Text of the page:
La Terre  

From The Art and Popular Culture Encyclopedia

Jump to: navigation, search

"She caught the bull's member in her hand and pulled it up"

Related e

Google
Wikipedia
Wiktionary
Wiki Commons
Wikisource
YouTube
Shop


Featured:
Train wreck at Montparnasse (October 22, 1895) by Studio Lévy and Sons.
Enlarge
Train wreck at Montparnasse (October 22, 1895) by Studio Lévy and Sons.

La Terre (The Earth) is a novel by Émile Zola, published in 1887. It is the fifteenth novel in Zola's Rougon-Macquart series. The action takes place in a rural community in La Beauce, an area of northern France. The novel is connected to the other novels in the series by the main protagonist, Jean Macquart, whose childhood in the south of France was recounted in La Fortune des Rougon, and who will go on to feature prominently in the later novel La Débâcle.

Major themes

In this novel, Zola attempted to show some of the consequences of the division of rural estates in nineteenth-century France. The laws which provided for this, which were enshrined in the Civil Code of 1804 but owed their initiative to the Revolution, were extremely controversial throughout the nineteenth-century. La Terre picks up on a number of contemporaneous obsessions regarding the decline of France under the influence of the Civil Code, including lack of respect for father figures (hence the parricide which concludes the novel) and voluntary sterility to avoid excessive division of estates between numerous heirs (hence the infamous scene of "onanism", in which Françoise and Jean practise coitus interruptus to avoid conceiving a child).

But the novel also deals with more timeless themes: the parallel with the story of Shakespeare's King Lear emphasises the horror of aging and the physical and mental reduction which accompanies it. Above all, the story plays upon the cyclical nature of life and death, contrasting the unending passage of the seasons with the trivial strife of mankind, a contrast encapsulated in the novel's final sentence: "Deaths, seed, and the bread grew out of the earth" ("Des morts, des semences, et le pain poussait de la terre").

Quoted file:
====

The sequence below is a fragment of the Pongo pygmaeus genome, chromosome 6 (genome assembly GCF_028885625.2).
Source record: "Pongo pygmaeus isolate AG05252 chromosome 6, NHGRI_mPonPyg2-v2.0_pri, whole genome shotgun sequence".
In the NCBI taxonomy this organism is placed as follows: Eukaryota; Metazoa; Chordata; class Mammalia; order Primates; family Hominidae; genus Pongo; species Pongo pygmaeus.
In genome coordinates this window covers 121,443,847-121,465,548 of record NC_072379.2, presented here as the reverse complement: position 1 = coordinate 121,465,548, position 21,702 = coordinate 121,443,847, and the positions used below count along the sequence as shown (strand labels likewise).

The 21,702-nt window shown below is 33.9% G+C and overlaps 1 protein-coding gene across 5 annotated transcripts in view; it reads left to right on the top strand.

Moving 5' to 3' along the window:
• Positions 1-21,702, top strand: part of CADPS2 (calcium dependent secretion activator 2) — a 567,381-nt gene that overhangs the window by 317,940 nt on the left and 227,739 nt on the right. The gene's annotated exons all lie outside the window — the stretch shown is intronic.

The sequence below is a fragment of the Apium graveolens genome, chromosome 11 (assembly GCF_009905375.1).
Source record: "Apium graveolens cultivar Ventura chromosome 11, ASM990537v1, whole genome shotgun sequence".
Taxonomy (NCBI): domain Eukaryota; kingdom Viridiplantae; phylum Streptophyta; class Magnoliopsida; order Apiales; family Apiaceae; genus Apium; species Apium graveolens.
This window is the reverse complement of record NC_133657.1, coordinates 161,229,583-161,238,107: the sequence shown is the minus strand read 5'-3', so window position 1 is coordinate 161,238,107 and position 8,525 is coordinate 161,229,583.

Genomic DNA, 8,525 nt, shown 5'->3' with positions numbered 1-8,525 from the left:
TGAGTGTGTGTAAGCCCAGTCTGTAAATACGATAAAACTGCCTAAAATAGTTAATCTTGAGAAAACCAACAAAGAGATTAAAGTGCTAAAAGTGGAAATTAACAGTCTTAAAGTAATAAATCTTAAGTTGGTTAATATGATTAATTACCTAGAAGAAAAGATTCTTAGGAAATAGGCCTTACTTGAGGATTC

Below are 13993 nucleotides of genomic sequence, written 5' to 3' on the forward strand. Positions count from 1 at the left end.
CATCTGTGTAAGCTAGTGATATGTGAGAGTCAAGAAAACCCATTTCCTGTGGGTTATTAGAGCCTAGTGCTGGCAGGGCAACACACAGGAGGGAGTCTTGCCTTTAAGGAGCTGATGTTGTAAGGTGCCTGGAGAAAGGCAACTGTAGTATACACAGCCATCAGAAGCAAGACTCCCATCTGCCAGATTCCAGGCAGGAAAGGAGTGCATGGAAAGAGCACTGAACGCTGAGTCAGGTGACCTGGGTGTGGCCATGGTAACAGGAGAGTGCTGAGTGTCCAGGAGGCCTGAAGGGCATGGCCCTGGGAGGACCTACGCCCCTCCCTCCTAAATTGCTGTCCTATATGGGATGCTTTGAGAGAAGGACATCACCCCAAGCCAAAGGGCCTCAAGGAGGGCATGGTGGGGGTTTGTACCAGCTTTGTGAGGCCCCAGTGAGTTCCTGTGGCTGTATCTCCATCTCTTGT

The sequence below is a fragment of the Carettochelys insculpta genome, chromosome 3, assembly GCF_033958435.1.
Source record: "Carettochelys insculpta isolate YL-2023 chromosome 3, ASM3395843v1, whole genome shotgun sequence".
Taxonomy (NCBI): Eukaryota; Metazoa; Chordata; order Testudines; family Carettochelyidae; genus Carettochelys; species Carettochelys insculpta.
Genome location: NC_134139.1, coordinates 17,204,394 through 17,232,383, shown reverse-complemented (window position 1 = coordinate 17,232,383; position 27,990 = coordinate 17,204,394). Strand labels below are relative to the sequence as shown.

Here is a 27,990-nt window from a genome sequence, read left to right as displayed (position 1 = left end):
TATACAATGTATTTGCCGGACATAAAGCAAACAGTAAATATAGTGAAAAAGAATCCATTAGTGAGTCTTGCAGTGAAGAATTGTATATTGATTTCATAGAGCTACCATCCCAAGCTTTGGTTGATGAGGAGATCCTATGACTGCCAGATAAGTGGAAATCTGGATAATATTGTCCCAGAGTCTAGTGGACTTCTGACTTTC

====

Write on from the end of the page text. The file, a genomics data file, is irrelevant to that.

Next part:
Literary significance and screen adaptation

Zola's novel is one of the most graphically violent and, to a lesser extent, sexually explicit novels of the nineteenth century, and caused considerable controversy at the time of its publication. In it, Zola's efforts to expose the unpleasant underside of his contemporary society reached its apogee; none of the other Rougon-Macquart novels features such sensational material. The publication of an English translation of La Terre in 1888 led to the prosecution for obscenity of the publisher, Henry Vizetelly.

The definitive genetic work on La Terre remains Guy Robert's "La Terre" d'Émile Zola (Paris: Les Belles Lettres, 1952); there is surprisingly little anglophone material published on the novel.

A silent movie shot in rural locations was directed by André Antoine, starring Armand Bour.

See also




Unless indicated otherwise, the text in this article is either based on Wikipedia article "La Terre" or another language Wikipedia page thereof used under the terms of the GNU Free Documentation License; or on original research by Jahsonic and friends. See Art and Popular Culture's copyright notice.

Personal tools